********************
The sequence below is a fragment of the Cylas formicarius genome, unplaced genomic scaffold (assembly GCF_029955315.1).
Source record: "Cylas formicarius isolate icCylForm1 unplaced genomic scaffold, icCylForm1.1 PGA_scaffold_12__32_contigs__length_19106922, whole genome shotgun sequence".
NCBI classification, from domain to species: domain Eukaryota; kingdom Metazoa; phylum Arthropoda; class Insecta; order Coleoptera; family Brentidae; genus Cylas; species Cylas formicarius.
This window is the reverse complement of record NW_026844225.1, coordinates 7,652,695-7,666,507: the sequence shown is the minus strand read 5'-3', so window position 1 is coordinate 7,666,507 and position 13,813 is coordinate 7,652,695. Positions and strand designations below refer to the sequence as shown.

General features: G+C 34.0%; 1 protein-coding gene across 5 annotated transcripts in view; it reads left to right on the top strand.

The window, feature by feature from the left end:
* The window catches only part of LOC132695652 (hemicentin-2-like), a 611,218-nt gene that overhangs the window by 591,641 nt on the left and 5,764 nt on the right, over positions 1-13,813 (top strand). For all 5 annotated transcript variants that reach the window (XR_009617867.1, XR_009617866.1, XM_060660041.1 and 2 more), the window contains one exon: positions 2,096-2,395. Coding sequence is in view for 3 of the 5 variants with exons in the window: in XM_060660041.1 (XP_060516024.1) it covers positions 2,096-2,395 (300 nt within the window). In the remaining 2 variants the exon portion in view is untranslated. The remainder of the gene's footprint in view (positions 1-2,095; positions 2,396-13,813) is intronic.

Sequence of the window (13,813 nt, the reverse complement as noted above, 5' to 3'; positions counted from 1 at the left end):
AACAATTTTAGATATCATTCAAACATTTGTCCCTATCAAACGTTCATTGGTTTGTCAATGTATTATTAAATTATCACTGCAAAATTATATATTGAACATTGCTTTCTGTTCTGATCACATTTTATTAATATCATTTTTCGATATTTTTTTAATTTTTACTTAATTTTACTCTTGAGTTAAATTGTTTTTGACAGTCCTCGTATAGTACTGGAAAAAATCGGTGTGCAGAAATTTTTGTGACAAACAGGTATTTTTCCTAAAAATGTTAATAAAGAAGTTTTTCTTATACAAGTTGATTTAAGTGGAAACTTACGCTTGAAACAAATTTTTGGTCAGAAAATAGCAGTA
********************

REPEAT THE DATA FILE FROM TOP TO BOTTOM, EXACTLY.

The sequence below is a fragment of the Cylas formicarius genome, unplaced genomic scaffold (assembly GCF_029955315.1).
Source record: "Cylas formicarius isolate icCylForm1 unplaced genomic scaffold, icCylForm1.1 PGA_scaffold_12__32_contigs__length_19106922, whole genome shotgun sequence".
NCBI classification, from domain to species: domain Eukaryota; kingdom Metazoa; phylum Arthropoda; class Insecta; order Coleoptera; family Brentidae; genus Cylas; species Cylas formicarius.
This window is the reverse complement of record NW_026844225.1, coordinates 7,652,695-7,666,507: the sequence shown is the minus strand read 5'-3', so window position 1 is coordinate 7,666,507 and position 13,813 is coordinate 7,652,695. Positions and strand designations below refer to the sequence as shown.

General features: G+C 34.0%; 1 protein-coding gene across 5 annotated transcripts in view; it reads left to right on the top strand.

The window, feature by feature from the left end:
* The window catches only part of LOC132695652 (hemicentin-2-like), a 611,218-nt gene that overhangs the window by 591,641 nt on the left and 5,764 nt on the right, over positions 1-13,813 (top strand). For all 5 annotated transcript variants that reach the window (XR_009617867.1, XR_009617866.1, XM_060660041.1 and 2 more), the window contains one exon: positions 2,096-2,395. Coding sequence is in view for 3 of the 5 variants with exons in the window: in XM_060660041.1 (XP_060516024.1) it covers positions 2,096-2,395 (300 nt within the window). In the remaining 2 variants the exon portion in view is untranslated. The remainder of the gene's footprint in view (positions 1-2,095; positions 2,396-13,813) is intronic.

Sequence of the window (13,813 nt, the reverse complement as noted above, 5' to 3'; positions counted from 1 at the left end):
AACAATTTTAGATATCATTCAAACATTTGTCCCTATCAAACGTTCATTGGTTTGTCAATGTATTATTAAATTATCACTGCAAAATTATATATTGAACATTGCTTTCTGTTCTGATCACATTTTATTAATATCATTTTTCGATATTTTTTTAATTTTTACTTAATTTTACTCTTGAGTTAAATTGTTTTTGACAGTCCTCGTATAGTACTGGAAAAAATCGGTGTGCAGAAATTTTTGTGACAAACAGGTATTTTTCCTAAAAATGTTAATAAAGAAGTTTTTCTTATACAAGTTGATTTAAGTGGAAACTTACGCTTGAAACAAATTTTTGGTCAGAAAATAGCAGTA